Royaume-Uni & Europe
Assurance et réassurance
An insurer has unsuccessfully argued a personal injury claim for a traumatic brain injury should be struck out after submitting that the Claimant had allowed himself to be carried in his own car, after it had been stolen by his friend.
Sharaz Sarfraz v (1) Shakeeb Akhtar (2) ERS Syndicate Management Limited
In dismissing the application to strike out the claim, the Court found the Claimant’s car was not considered to have been ‘taken’ until it moved, by which point the Claimant could not have alighted. Further, in seeking to prevent his friend from taking the car, the Claimant had not allowed himself to be carried.
The Claimant and First Defendant (“the driver”) had been out drinking together, and afterwards, the First Defendant ended up driving the Claimant’s vehicle. The Claimant was the front seat passenger. The vehicle collided with the central reservation, and after rolling several times, collided with a metal gate. The Claimant suffered a severe traumatic brain injury, and pursued a claim against the driver and his own insurer, as the Second Defendant.
The Claimant submitted that his insurer carried a contingent liability to satisfy any judgment that might be obtained against the driver. In response, the insurer issued an application to strike out the claim, or obtain summary judgment in its favour.
The insurer submitted that s151(4) of the Road Traffic Act 1988 applied and the Claimant “allowed himself to be carried in or upon the vehicle and knew or had reason to believe that the vehicle had been stolen or unlawfully taken”, and as such the insurer did not have a duty to satisfy any judgment against the driver.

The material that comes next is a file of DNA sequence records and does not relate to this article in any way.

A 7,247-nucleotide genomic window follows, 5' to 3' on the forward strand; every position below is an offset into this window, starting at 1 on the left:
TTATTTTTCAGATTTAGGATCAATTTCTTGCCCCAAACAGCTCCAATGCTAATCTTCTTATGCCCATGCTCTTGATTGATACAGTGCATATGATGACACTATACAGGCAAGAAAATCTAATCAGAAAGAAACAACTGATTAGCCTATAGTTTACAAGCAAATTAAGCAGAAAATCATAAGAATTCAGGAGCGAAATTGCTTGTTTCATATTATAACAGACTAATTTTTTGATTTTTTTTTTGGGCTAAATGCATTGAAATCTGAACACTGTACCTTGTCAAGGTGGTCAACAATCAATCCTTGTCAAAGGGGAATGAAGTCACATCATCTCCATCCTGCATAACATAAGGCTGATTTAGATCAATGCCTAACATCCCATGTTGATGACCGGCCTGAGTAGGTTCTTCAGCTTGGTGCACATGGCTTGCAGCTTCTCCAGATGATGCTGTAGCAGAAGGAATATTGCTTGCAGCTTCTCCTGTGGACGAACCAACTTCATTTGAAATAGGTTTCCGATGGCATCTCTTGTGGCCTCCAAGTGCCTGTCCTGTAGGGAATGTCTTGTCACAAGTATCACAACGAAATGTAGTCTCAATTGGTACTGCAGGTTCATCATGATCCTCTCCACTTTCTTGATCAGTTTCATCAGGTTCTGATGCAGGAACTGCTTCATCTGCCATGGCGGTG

It was stressed in the insurer’s application “at no point did the Claimant provide consent to the First Defendant driving the Vehicle.”
It was accepted by the insurer the Claimant “had no reasonable opportunity to get out of the car” once it had moved off, and this was common ground between the parties
However, it was disputed that the Claimant:
Did not know and had no reason to believe that the car had been taken until after commencement of the journey;
Did not ‘allow’ himself to be carried in the car.
In respect of the first point, the insurer submitted the car was unlawfully taken when the driver took the keys from the Claimant’s pocket. The Claimant countered that a vehicle cannot be taken until it has moved, further to section 12 of the Theft Act 1968.
Mr Justice Pepperall agreed with the Claimant, finding “the expression "unlawfully taken" in s.151(4) is, on its true construction, a reference to the vehicle having been taken without authority contrary to s.12 of the Theft Act 1968.”
The Court was satisfied that the vehicle could not be said to have been unlawfully taken “until it was driven away, and that taking possession of the keys, sitting in the driver’s seat and even turning the key are all acts that fall short of actually taking the car.”
This alone would have been sufficient to ensure the dismissal of the application, however, the second point was still considered; whether the Claimant 'allowed' himself to be carried.
Ultimately, the Court concluded that whilst the Claimant’s evidence that he had sought to stop the driver was “thin”, he would establish at trial that the sole purpose of getting into the car was stopping the driver from taking the car. On that basis, it is not properly arguable that he ‘allowed’ himself to be carried in the car.
The application to strike out the claim was dismissed.
The insurer “failed to establish that there is no arguable basis of claim.” Mr Justice Pepperall continued that “it is properly arguable that the contingent liability imposed by s151 was not excluded”; the car was not unlawfully taken until it was driven off after which no reasonable opportunity arose for the Claimant to alight, and the Claimant had not allowed himself to be carried in the car, on the assumed facts.